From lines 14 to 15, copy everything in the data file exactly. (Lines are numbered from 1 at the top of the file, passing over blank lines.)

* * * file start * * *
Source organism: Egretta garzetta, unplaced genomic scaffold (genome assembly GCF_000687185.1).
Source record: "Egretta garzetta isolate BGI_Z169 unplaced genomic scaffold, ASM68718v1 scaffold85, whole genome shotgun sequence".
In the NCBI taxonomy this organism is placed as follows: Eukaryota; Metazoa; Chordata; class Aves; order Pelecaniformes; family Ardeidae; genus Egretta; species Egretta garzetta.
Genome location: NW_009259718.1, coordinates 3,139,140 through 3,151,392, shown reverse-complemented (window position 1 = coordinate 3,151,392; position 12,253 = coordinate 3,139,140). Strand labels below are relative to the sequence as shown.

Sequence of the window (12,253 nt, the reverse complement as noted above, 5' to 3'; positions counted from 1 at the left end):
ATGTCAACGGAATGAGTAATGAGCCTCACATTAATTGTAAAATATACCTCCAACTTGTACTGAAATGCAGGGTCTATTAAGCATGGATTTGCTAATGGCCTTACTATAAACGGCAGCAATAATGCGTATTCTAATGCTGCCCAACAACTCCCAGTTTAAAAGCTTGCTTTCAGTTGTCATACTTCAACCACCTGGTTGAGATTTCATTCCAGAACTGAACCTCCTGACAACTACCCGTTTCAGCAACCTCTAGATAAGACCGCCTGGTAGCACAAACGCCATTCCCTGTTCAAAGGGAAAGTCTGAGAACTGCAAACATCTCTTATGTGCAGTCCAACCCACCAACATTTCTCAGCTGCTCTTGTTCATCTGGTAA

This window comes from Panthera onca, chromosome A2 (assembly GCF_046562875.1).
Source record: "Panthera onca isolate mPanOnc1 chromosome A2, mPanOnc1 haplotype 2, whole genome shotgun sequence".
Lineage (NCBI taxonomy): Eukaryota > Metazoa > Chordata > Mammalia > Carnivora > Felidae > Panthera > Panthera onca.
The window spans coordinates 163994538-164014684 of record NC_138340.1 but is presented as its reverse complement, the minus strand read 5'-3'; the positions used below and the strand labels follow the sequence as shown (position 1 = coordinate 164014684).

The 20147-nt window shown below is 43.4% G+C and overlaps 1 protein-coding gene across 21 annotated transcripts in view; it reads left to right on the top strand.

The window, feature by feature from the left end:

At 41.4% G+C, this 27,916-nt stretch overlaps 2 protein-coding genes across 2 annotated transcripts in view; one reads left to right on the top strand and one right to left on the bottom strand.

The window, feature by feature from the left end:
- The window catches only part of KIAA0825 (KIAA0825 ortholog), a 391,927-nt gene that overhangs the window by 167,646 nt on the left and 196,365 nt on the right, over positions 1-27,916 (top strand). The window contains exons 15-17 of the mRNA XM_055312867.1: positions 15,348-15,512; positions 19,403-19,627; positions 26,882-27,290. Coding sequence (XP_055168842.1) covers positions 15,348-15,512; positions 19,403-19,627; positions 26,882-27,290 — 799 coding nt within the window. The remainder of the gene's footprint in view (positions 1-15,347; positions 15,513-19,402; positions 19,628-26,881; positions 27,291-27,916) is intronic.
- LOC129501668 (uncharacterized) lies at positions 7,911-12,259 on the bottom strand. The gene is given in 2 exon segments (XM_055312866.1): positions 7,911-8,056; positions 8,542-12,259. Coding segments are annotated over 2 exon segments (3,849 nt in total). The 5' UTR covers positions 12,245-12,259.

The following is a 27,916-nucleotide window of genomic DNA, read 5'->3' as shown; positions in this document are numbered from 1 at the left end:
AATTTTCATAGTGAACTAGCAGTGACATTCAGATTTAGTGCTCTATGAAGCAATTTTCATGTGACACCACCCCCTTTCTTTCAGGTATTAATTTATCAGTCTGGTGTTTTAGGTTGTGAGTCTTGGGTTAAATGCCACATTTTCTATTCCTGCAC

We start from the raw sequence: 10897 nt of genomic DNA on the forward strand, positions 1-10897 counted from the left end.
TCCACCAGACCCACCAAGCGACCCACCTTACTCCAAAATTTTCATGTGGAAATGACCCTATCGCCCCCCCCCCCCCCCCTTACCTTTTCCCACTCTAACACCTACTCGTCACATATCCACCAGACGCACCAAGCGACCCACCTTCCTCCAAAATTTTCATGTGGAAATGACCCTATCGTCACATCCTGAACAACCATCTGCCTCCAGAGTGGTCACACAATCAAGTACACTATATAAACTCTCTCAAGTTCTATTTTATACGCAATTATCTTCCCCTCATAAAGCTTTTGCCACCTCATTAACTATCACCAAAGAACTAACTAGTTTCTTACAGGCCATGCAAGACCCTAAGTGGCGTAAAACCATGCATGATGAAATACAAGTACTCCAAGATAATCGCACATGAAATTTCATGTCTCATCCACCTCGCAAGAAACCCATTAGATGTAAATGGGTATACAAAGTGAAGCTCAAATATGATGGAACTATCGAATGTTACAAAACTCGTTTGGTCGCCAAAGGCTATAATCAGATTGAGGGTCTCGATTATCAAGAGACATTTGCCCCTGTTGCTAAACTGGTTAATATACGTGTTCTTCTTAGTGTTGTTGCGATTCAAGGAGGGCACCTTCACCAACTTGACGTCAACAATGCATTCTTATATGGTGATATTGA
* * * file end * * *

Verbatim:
The window, feature by feature from the left end:
- The window catches only part of KIAA0825 (KIAA0825 ortholog), a 391,927-nt gene that overhangs the window by 167,646 nt on the left and 196,365 nt on the right, over positions 1-27,916 (top strand). The window contains exons 15-17 of the mRNA XM_055312867.1: positions 15,348-15,512; positions 19,403-19,627; positions 26,882-27,290. Coding sequence (XP_055168842.1) covers positions 15,348-15,512; positions 19,403-19,627; positions 26,882-27,290 — 799 coding nt within the window. The remainder of the gene's footprint in view (positions 1-15,347; positions 15,513-19,402; positions 19,628-26,881; positions 27,291-27,916) is intronic.